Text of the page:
But we’re getting places. “Spotlight” won the Academy Award (for Best Picture). Granted, it was about journalism, but it won the Academy Award. Things are moving along.
Political satirist Barry Crimmins to film comedy special in Lawrence next month; Louis C.K.’s Pig Newton to produce
Well, comedy fans, here's a spot of sunny news for you on a rainy day:
Barry Crimmins, the veteran political satirist and activist who "won hearts" during last year's Free State Festival with his critically acclaimed documentary "Call Me Lucky," returns to Lawrence next month — this time to film his one-hour comedy special, the Lawrence Arts Center announced Monday.
The action will go down June 4 at the Arts Center's main stage, 940 New Hampshire St., with shows slated for 7 and 9:30 p.m. In another fun tidbit, Louis C.K.'s production company, Pig Newton, will produce the show.
For those of you not in the know, Crimmins' satirical writings and comedy routines have largely focused on the need for political and social change over the years. In the 1990s, this led him to spearhead a crusade against images of child abuse on the internet, calling for police investigations of ISPs. His work has earned him the “Peace Leadership Award” from Boston Mobilization for Survival, a Community Works “Artist for Social Change Award" and the “Courage of Conscience Award” from Wellesley College and Massachusetts' The Life Experience School.
Crimmins is also the founder of the Ding Ho and Stitches comedy clubs, which have hosted performances, among others, by Steven Wright, Paula Poundstone, Kevin Meaney, Jimmy Tingle and filmmaker Bobcat Goldthwait, who chronicled Crimmins' personal life in the "Call Me Lucky."
Podcast nerds may also recognize Crimmins from comedian Marc Maron's popular "WTF" podcast.
We've reached out to Crimmins to see if an interview might be in the cards before his Lawrence visit, and are hopeful at the prospects. In the meantime, you can purchase tickets (they run $10 for general admission) for Crimmins' big show(s) at www.lawrenceartscenter.org.
- In other artsy news, Tuesday is the last day to catch Kansas University's visual art department's annual senior show. The send-off to graduates, which kicked off Sunday, will feature work from students in painting, drawing, sculpture, new media, installation, textiles, ceramics, metals and printmaking. Check it out anytime between 10 a.m. and 3 p.m. in the Art and Design Gallery (and also rooms 412 and 421) of Chalmers Hall, 1467 Jayhawk Blvd.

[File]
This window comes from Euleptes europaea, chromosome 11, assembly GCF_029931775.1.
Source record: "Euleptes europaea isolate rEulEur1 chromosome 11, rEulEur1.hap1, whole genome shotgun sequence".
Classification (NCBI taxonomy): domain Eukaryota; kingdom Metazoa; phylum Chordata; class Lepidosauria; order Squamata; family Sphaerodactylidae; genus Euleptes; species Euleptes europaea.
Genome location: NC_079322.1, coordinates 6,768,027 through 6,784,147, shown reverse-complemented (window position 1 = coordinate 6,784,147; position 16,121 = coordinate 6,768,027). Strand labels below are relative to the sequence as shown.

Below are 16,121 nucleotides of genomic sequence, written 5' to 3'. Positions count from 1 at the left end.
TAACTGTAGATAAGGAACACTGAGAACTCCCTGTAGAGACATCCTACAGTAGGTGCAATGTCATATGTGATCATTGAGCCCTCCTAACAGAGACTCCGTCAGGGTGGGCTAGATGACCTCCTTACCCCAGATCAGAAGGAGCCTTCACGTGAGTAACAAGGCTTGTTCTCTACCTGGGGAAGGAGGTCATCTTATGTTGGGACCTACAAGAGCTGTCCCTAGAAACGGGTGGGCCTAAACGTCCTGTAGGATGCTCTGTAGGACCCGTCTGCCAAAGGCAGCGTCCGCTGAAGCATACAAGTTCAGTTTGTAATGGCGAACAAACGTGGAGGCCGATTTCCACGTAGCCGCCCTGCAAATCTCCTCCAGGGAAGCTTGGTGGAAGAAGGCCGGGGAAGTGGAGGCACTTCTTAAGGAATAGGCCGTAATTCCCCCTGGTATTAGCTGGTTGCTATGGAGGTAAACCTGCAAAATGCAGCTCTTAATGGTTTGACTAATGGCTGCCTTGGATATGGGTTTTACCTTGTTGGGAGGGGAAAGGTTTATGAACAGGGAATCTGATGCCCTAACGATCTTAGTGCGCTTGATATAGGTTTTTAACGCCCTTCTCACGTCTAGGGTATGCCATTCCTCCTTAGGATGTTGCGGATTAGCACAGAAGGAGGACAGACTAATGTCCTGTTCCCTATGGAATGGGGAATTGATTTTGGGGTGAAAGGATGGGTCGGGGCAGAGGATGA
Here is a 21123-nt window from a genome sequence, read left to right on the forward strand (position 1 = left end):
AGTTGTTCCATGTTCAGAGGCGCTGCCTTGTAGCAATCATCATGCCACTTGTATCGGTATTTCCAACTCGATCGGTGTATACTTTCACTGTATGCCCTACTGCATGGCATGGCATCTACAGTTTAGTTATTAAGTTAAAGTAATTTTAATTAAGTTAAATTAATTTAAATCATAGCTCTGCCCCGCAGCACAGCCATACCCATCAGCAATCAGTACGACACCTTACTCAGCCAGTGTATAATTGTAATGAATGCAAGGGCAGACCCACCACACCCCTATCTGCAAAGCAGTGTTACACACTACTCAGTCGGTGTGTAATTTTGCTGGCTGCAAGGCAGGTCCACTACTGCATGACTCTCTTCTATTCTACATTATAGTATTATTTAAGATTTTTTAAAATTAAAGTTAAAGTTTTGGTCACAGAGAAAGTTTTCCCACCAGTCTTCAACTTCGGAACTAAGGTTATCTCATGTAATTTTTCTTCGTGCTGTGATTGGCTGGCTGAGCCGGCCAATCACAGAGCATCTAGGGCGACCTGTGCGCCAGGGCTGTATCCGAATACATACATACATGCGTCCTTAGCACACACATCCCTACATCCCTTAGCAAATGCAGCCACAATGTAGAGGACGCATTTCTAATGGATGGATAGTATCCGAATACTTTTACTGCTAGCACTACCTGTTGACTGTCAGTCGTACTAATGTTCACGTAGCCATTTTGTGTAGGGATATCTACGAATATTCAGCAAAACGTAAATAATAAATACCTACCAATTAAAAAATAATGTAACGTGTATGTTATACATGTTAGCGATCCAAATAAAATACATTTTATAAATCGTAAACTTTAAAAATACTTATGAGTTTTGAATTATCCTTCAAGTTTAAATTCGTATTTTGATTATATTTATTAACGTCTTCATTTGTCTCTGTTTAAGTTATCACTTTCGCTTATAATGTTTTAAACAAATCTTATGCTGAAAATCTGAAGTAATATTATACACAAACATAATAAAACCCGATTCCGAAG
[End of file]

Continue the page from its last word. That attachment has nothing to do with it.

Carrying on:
Free State Festival headliner Maria Bamford reverses course after threat to cancel over Kansas lawmakers’ LGBTQ limits
After announcing on Twitter Thursday night that she planned to cancel Kansas performances in support of LGBTQ rights — and in protest of state lawmakers' efforts to limit them — Free State Festival headliner Maria Bamford has apparently decided to reverse course and use her Lawrence gig as a "fundraiser for local LGBTQ."
The comedian, whose Netflix series “Lady Dynamite” premieres in May, originally tweeted that she would cancel performances in Kansas, North Carolina and "any other state not allowing access to lgbtq."
The Kansas House and Senate last month introduced legislation that would require transgender students at Kansas public schools and universities to use restrooms, showers and locker rooms designated for the gender listed on their birth certificates. North Carolina recently passed a similar law.
After speaking with Bamford's agent Friday morning, Free State Festival director Sarah Bishop confirmed Bamford had recommitted to the festival.
"I think it's really worked out for the best for everyone involved. We're thrilled," Bishop said, adding, "It's been an exciting 24 hours."
Details of the fundraiser, including whom it will benefit ("presumably an LGBTQ rights advocacy organization," Bishop said) and how it will work are yet to be determined, but Bamford's standup, short film screening and Q&A remain scheduled for June 20 at Liberty Hall as planned, Bishop confirmed.
Earlier Friday, Bishop issued a statement via email expressing the festival's support for the LGBTQ community:
"We strongly feel that her appearance in Kansas has the potential to build support for the LGBTQ community and to draw attention to LGBTQ civil rights issues throughout the state," Bishop said of the comedian. "We are committed to the Free State Festival as a means of celebrating Kansas’ history as a progressive, free state that honors and embraces all individuals regardless of gender, race, sexuality, class or creed."
I've reached out to Bamford's team for comment and will keep you in the loop if we learn anything new.